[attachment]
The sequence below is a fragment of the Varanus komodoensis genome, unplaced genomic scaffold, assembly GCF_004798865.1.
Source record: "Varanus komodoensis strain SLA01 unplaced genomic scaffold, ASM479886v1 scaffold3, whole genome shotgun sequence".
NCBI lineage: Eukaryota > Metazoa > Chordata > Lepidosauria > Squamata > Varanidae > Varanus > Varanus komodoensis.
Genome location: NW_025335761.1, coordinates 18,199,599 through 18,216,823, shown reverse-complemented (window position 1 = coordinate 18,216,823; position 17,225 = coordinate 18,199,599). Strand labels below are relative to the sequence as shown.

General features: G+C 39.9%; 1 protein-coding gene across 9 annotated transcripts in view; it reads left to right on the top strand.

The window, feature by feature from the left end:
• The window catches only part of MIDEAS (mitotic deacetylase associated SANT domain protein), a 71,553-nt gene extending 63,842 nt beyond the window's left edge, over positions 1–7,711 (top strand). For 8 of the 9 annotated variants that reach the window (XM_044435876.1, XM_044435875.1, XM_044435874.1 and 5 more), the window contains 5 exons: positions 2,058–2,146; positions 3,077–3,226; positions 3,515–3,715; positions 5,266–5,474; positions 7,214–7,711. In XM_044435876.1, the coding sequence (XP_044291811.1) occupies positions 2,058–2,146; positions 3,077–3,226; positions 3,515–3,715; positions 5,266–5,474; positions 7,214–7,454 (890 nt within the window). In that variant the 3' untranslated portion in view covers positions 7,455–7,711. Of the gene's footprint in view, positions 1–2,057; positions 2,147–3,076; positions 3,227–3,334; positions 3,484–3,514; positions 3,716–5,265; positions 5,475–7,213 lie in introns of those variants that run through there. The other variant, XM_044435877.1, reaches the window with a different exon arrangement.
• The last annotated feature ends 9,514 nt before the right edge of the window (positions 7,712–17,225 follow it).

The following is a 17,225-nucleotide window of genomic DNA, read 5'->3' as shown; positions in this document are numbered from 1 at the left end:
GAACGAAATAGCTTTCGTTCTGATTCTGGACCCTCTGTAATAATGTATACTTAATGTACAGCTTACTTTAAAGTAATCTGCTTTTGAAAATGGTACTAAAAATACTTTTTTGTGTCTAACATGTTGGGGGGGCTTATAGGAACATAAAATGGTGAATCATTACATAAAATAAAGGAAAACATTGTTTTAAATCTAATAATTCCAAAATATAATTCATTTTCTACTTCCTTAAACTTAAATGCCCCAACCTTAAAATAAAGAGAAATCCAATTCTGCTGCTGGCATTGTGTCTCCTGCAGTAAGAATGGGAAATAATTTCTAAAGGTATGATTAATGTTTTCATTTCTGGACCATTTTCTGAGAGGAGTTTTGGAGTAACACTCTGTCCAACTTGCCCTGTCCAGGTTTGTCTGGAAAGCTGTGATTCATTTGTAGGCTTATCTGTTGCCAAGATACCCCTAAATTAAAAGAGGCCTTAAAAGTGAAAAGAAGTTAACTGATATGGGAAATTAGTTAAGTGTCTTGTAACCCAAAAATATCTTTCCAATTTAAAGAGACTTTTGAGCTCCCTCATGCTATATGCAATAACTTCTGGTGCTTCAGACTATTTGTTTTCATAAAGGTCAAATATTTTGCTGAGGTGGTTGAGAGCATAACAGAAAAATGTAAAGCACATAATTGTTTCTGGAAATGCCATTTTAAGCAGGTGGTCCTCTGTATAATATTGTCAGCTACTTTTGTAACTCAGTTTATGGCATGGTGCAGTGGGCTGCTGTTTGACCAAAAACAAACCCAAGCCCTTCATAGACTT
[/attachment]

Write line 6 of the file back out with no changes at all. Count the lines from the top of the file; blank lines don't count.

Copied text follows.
The window, feature by feature from the left end: